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How to Find the Energy to Fight Obesity

By: Dr. Scott Perryman

Obesity is where an individual is overweight, possessing an unhealthy amount of fat, often creating various health problems and concerns. In the United States alone, 42.4% of the population is classified as obese. Not only is this dangerous for the individual, but this increases healthcare costs and medical expenses as a nation. 

Living with obesity is tiresome, you’re carrying around extra weight constantly, a weight you can’t put down. However, the added weight is often only the beginning of a plethora of other problems. Being overweight increases the likelihood of you experiencing one or more health conditions, such as diabetes, a stroke, heart disease, and anxiety and depression.

If you’re currently classified as obese or overweight, finding the energy to start working out can be difficult. However, it’s not impossible. This article will provide you with actionable tips to find the energy to fight obesity – a lifestyle change in the right direction – a healthy one, too.

Begin by eating the right foods

One of the leading causes of obesity is not a lack of physical activity. Instead, it’s an overindulgence in calorific foods. Eating more calories than you burn per day equates to weight-gain, whereas eating fewer calories leads to weight-loss.

Cutting out these foods high in calories may be difficult, especially if they contain sugar (this can become somewhat addictive). Nonetheless, begin eliminating fatty foods for healthier options, such as replacing snacks with fruit, eating fries once a week instead of three times, and choosing the fat-free milkshake over the full-fat one.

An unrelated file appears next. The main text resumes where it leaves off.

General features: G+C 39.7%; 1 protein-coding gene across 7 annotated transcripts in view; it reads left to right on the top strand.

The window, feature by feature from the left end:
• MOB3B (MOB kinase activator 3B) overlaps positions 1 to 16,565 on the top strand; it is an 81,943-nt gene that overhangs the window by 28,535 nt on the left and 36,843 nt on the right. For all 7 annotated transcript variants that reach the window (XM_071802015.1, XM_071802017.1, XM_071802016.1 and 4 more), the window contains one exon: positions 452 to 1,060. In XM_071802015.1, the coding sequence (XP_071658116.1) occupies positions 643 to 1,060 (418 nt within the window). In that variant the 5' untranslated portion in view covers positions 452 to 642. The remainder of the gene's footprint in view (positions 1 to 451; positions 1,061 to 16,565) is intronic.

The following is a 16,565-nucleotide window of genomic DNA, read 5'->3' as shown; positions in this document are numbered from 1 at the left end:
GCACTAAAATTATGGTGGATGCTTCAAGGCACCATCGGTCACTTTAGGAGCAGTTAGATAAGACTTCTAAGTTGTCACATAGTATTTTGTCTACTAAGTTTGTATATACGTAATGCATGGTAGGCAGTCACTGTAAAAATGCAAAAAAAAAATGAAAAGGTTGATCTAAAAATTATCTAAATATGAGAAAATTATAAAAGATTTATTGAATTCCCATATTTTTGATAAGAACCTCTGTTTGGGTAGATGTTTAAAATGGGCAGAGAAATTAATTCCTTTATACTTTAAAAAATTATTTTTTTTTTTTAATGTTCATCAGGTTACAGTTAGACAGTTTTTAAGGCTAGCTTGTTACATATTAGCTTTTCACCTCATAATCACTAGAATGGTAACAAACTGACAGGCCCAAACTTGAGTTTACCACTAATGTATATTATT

All-around us there are these simple food choices we can make, all accumulating into a healthier lifestyle. You can’t out-train a bad diet – diet is the heart of weight-loss and weight-gain; get this under control, and the pounds will fly off.

Plan your meals ahead of time

A key driving force behind eating “bad” food is a lack of time to prepare a healthy, well-balanced meal. Planning your meals ahead of time removes this problem, allowing you to eat healthier, and with less effort in the preparation phase.

Many people bulk cook meals on a given day of the week, refrigerating or freezing these for the following week ahead. Don’t worry, you can add variety, too, perhaps making vegan chili for a handful of days, a chicken dish, and then a hearty stew.

If you struggle to come up with recipe ideas, you can find hundreds of these online – it’s so easy to get started!

Make sure you’re getting enough sleep

Often, those who are obese complain that they don’t have the required energy to hit the gym, go for a run, or workout. To ensure you have enough energy to shed the pounds, it’s essential to follow a well-balanced diet, however, the backbone is getting enough sleep each night.

As a general rule of thumb, you should aim for between eight and ten hours of shut-eye each night. If you nap through the day, limit these to 30-minutes. The more sleep you get, the more active you can be – transforming your weight-loss journey. Oh, and you’ll be getting more sleep, it’s a win, win.